Tuesday, December 18, 2007

CentOS, -1

I've been struggling to setup a web / db env in CentOS.

It sucks. Badly. Why rename apache to httpd? Why let PostgreSQL config files live in the data directory instead of /etc? Is there _any_ compelling reason to use this pile of junk instead of Debian or Ubuntu?


I guess I've been spoiled by the (comparatively) pure joy of configuring, maintaining and running my code on Debian based distributions.


Anonymous said...

Well, the name is "Apache HTTPD" just like it's "Apache Spamassassin" and a dozen others.

It hasn't been just "Apache" for at least 6 years.

Anonymous said...

Exactly, go download Apache web server and see what filename it comes in.

CentOS is based on (well, is essentially an exact replica) of Red Hat Enterprise Linux, with all associated development, testing, QA, long-term support, etc.

Just because you are not used to where things are or how they are called doesn't mean they suck.

Simon Wittber said...

Sure, I'm ranting about small things, however...

...compare Apache configuration in CentOS with Ubuntu. Which one sucks less?

Ubuntu splits module and site configuration files into manageable pieces. CentOS just dumps it all into a big fat file.

It's a small point, but it indicates to me that the Ubuntu/Debian developer cares more about sys-admin sanity and the even bigger issue of configuration management.

Just because something has 'Enterprise' in its name doesn't mean it's a great product, or even suited to the so called 'enterprise' environment.

Anonymous said...

I don't think it's reasonable to compare the usability of CentOS vs Ubuntu. CentOS appears to be following the conventions of the pacakges. The Apache binary has been 'httpd' for as long as I can remember. httpd.conf was the primary, monolothic config file for a long time. Sometime recently (i.e. in the last few years) the use of conf.d/*.conf modular config files became the norm. I suspect Ubuntu seems "easier" because it's running a more recent version. Nothing to do with which devs "care more".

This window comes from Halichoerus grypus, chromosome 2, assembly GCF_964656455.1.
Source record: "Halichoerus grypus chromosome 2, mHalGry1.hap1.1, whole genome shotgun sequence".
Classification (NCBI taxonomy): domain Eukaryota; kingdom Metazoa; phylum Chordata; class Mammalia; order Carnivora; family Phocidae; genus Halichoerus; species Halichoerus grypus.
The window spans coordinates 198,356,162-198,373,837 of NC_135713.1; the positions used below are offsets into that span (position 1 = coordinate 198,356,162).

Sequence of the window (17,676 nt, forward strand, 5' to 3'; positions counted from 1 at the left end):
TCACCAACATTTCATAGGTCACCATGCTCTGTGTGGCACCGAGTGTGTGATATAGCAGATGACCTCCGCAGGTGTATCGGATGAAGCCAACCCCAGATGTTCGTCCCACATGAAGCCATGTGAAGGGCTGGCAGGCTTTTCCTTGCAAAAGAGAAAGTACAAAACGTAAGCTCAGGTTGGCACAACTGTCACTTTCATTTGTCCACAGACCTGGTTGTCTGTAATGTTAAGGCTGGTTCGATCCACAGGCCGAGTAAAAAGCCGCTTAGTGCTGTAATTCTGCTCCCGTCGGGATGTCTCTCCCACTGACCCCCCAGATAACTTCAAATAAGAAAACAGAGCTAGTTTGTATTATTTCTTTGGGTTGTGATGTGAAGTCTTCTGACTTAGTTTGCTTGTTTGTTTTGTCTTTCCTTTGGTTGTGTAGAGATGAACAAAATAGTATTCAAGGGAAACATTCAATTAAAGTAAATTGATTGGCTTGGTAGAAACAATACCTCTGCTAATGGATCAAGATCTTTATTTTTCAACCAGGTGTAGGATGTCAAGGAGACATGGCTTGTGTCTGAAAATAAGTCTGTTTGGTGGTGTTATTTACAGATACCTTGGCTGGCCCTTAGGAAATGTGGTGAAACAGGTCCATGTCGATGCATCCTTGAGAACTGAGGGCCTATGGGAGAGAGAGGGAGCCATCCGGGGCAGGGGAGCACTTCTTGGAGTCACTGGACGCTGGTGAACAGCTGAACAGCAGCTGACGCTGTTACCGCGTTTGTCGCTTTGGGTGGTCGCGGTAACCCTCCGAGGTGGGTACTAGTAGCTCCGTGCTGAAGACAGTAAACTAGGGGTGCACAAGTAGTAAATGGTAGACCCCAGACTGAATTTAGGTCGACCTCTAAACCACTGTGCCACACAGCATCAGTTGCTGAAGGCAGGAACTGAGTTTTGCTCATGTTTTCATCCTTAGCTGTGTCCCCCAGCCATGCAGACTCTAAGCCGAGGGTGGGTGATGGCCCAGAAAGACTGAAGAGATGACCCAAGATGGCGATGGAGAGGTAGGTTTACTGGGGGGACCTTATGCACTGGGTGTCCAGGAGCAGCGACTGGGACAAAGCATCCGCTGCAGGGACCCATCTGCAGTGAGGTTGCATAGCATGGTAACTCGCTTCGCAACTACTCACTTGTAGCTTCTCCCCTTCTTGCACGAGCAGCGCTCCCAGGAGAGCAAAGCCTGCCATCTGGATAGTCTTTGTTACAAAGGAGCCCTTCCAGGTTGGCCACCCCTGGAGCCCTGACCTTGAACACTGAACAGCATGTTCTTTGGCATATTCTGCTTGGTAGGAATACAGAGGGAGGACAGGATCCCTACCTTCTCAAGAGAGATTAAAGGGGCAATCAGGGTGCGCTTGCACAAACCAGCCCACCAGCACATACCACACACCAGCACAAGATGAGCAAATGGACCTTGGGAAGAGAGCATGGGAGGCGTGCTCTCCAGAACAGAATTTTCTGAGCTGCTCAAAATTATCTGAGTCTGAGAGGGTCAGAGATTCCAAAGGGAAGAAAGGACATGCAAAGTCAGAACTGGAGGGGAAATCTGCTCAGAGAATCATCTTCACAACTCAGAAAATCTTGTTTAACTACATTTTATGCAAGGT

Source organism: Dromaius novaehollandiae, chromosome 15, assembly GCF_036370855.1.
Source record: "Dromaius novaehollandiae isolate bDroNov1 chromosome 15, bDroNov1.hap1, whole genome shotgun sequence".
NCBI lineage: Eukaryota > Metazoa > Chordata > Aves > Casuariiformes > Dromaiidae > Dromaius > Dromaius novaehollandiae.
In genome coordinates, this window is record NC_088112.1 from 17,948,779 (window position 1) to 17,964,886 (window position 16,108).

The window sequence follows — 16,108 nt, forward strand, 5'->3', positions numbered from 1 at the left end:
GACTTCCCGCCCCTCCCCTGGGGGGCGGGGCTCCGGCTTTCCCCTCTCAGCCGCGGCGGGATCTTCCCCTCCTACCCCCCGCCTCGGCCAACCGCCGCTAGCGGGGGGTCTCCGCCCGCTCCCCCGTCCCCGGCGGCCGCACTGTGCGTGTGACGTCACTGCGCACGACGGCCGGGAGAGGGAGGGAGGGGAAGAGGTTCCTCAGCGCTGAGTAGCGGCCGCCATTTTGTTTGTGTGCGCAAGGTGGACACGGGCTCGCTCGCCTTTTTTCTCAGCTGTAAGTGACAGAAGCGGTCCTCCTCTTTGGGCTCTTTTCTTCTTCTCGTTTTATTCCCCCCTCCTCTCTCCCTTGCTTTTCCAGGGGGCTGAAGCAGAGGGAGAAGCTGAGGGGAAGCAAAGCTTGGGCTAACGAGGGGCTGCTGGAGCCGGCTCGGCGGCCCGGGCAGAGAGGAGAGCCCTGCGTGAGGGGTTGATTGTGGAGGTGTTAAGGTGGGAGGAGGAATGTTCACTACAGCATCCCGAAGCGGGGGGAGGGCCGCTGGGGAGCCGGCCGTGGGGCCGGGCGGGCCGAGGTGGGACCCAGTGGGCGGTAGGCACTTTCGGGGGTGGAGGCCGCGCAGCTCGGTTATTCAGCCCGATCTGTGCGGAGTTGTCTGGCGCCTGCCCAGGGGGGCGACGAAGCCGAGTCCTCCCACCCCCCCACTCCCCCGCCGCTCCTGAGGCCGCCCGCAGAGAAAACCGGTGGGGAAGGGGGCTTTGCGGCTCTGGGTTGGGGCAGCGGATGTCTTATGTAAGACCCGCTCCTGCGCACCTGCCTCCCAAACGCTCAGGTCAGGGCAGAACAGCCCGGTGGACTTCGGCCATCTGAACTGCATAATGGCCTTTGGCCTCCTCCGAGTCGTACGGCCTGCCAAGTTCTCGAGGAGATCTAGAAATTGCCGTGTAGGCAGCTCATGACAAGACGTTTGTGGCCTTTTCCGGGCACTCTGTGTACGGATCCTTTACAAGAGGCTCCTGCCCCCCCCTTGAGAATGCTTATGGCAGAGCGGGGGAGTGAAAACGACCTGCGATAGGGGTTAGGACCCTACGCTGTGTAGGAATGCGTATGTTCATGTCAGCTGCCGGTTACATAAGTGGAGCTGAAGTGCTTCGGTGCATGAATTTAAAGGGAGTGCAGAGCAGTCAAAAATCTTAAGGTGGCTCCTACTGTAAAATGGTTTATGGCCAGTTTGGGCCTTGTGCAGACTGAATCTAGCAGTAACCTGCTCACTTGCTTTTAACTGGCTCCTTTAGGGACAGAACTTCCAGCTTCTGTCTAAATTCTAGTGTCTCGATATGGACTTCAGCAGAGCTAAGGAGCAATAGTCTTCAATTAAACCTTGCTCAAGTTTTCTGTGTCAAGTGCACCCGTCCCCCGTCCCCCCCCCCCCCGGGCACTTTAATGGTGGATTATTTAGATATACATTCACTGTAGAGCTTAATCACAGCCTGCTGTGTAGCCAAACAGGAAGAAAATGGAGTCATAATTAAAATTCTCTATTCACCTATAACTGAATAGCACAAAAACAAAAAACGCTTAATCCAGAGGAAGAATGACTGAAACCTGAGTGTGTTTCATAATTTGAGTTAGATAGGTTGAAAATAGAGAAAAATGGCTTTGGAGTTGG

RHEL is "enterprise ready" because it been heavily tested and RH provides full support. I doubt RH would agree that CentOS is similarly enterprise ready since no-one supports this distribution. Ubuntu even less so.

Anonymous said...

The RHEL 5 and Feisty http versions are almost identical (both 2.2.x). In general the underlying cause for this kind of thing is someone deciding on a configuration scheme many years ago. With each new distro release they could have updated the configuration scheme, but doing so would break upgrades. So only changes that don't break upgrades happen.

I had the same reaction as Simon because I had to port some software from Feisty to RHEL and hadn't used Redhat since the 9 days. It feels like the Debian/Ubuntu config stuff has had thought put into it, whereas RHEL just felt like random crap.

And then of course I wanted to get extra tools to make me feel comfortable - ccache, xemacs etc. I quickly learned to avoid that as much as possible. (Yes, you can extra add extra repositories but it requires far too much work.)

Anonymous said...

Isn't it marvellous to have so much choice that we can call something totally free and actually amazing a 'pile of junk' just because our preferences lie elsewhere. Perhaps you, Simon, would prefer to pay for an OS that does everything to your liking? Perversely you may not have that option. ;)